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Engraving in Human Bones Have Links to a Cannibalistic Ritual

Human bones from Gough’s Cave have been found with strange zig-zag cuts. These are found in human radius and indicated intentional engraving. A new study defined links of engraving in human bones to a cannibalistic ritual during Paleolithic Period. The study was published on August 9, 2017 in the journal PLOS ONE which has an open access.

The study was done by Silvia Bello from The Natural History Museum, UK and colleagues. The cuts and damage on human bones are frequently found at Magdalenian (about 12 to 17,000 years BP) European sites. One of the large collections can be found at Gough’s Cave in Somerset, UK. The earlier analysis of these bones from the site found hints of human cannibalism. Debates are still conducted by paleontologists to know whether some of the cuts were intentionally engraved or was a result of butchery.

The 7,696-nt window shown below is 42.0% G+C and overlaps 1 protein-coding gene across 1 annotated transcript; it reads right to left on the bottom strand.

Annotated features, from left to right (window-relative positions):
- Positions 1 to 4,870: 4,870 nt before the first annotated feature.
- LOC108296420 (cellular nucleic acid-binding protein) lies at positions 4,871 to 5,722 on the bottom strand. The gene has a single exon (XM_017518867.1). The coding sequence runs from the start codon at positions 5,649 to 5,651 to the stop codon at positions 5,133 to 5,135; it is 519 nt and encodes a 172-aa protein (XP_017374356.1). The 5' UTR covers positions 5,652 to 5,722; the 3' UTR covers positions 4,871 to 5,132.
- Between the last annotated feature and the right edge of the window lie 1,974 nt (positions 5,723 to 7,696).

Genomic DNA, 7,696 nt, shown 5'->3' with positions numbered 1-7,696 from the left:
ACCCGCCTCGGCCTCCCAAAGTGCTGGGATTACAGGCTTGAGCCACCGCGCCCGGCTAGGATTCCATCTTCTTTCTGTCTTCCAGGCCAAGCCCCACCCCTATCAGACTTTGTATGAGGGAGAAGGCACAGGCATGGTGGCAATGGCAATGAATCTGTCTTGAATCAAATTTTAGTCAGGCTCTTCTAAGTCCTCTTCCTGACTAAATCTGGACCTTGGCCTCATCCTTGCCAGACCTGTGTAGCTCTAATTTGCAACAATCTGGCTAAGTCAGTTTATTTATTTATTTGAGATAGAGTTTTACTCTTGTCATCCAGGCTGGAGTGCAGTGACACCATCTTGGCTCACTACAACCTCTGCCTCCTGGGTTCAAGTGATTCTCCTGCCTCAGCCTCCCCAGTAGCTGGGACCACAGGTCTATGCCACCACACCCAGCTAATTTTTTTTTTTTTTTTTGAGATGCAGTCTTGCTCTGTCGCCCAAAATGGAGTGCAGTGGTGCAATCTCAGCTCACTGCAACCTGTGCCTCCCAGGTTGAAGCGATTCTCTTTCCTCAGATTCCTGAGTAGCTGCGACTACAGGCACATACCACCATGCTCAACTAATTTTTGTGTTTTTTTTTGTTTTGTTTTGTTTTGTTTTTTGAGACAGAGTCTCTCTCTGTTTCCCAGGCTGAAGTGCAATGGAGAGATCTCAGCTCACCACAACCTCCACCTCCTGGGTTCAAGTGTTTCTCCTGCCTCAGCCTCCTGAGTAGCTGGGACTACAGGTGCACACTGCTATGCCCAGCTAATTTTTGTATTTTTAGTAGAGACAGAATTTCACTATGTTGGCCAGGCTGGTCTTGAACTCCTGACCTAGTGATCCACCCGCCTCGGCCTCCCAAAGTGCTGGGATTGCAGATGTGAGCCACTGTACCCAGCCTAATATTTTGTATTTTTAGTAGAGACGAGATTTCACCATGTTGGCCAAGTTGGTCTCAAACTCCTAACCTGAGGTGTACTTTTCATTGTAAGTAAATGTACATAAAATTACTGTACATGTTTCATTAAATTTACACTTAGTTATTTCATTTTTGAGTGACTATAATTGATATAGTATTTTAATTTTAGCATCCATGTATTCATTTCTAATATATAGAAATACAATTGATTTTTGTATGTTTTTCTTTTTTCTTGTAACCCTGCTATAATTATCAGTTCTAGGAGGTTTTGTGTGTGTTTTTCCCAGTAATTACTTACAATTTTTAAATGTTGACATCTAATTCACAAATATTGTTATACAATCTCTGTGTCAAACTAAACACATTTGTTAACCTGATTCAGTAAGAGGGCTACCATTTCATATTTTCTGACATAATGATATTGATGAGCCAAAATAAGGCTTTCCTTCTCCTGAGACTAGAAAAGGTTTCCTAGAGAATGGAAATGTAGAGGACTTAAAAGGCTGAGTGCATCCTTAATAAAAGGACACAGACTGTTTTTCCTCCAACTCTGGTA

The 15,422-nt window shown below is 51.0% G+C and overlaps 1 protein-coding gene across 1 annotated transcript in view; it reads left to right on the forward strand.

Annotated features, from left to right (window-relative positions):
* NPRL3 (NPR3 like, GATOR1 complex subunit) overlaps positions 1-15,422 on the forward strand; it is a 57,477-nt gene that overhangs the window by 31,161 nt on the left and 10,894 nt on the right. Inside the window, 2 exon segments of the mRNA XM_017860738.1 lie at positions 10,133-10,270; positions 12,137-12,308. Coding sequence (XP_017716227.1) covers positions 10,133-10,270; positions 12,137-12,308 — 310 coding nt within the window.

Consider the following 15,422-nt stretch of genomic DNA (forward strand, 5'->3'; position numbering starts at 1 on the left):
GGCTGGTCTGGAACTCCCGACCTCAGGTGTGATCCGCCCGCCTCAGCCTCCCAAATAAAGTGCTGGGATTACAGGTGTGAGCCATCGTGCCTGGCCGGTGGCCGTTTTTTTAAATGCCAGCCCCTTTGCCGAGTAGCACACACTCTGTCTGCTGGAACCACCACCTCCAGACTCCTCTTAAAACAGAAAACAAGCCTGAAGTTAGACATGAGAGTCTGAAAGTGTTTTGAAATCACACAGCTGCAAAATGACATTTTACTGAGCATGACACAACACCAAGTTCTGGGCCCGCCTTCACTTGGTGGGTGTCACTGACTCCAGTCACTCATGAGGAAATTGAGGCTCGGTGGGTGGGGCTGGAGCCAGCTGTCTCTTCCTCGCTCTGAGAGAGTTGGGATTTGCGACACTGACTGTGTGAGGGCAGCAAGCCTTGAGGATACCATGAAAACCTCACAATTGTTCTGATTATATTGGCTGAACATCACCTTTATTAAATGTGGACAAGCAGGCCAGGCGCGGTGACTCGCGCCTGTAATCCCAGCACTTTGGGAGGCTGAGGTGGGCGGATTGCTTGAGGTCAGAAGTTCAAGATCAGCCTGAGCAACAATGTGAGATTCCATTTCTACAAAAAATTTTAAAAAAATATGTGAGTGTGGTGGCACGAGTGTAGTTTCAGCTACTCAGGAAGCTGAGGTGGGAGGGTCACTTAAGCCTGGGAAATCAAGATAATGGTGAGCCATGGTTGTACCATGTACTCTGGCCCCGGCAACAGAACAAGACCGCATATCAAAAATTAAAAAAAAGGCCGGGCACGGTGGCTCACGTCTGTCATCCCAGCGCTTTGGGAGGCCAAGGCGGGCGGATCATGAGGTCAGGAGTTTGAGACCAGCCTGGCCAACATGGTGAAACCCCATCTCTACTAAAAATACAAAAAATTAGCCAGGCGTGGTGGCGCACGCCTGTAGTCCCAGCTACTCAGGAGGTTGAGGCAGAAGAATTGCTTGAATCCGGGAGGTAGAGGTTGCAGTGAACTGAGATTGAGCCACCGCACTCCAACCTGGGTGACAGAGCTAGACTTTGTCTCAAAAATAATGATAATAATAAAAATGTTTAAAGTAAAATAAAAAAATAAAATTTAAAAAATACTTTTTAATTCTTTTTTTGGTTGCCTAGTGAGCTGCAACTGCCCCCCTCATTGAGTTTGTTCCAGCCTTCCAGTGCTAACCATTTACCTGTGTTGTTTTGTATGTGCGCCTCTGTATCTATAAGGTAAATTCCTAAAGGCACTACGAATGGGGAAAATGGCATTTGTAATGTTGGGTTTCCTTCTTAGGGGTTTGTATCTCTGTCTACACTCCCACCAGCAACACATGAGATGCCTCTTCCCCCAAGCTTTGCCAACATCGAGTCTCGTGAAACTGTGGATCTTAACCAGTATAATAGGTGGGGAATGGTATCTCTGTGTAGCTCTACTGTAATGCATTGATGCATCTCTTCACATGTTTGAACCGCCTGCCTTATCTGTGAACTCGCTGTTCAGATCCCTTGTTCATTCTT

The recent study was done on a right human radius which was excavated at Gough’s Cave in 1987. The bone had got cut marks, percussion damage and human tooth marks and unusual zig-zag cuts.

By: Bhavna Sharma


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